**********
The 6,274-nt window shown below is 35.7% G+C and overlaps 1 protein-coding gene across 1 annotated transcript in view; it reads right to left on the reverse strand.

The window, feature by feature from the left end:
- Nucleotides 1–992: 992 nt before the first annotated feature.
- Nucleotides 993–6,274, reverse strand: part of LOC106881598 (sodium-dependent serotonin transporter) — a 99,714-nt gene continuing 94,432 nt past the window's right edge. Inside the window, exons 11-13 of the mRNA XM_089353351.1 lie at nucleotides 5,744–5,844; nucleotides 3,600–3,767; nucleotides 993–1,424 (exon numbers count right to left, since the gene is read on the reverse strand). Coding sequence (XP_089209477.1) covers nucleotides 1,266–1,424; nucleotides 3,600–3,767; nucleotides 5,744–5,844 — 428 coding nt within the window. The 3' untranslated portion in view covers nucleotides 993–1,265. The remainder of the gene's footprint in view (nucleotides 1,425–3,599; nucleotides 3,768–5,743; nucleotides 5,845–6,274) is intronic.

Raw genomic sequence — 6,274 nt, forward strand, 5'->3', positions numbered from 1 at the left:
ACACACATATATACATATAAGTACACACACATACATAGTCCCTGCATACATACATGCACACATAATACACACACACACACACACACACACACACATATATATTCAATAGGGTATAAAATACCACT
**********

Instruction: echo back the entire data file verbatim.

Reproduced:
The 6,274-nt window shown below is 35.7% G+C and overlaps 1 protein-coding gene across 1 annotated transcript in view; it reads right to left on the reverse strand.

The window, feature by feature from the left end:
- Nucleotides 1–992: 992 nt before the first annotated feature.
- Nucleotides 993–6,274, reverse strand: part of LOC106881598 (sodium-dependent serotonin transporter) — a 99,714-nt gene continuing 94,432 nt past the window's right edge. Inside the window, exons 11-13 of the mRNA XM_089353351.1 lie at nucleotides 5,744–5,844; nucleotides 3,600–3,767; nucleotides 993–1,424 (exon numbers count right to left, since the gene is read on the reverse strand). Coding sequence (XP_089209477.1) covers nucleotides 1,266–1,424; nucleotides 3,600–3,767; nucleotides 5,744–5,844 — 428 coding nt within the window. The 3' untranslated portion in view covers nucleotides 993–1,265. The remainder of the gene's footprint in view (nucleotides 1,425–3,599; nucleotides 3,768–5,743; nucleotides 5,845–6,274) is intronic.

Raw genomic sequence — 6,274 nt, forward strand, 5'->3', positions numbered from 1 at the left:
ACACACATATATACATATAAGTACACACACATACATAGTCCCTGCATACATACATGCACACATAATACACACACACACACACACACACACACACATATATATTCAATAGGGTATAAAATACCACT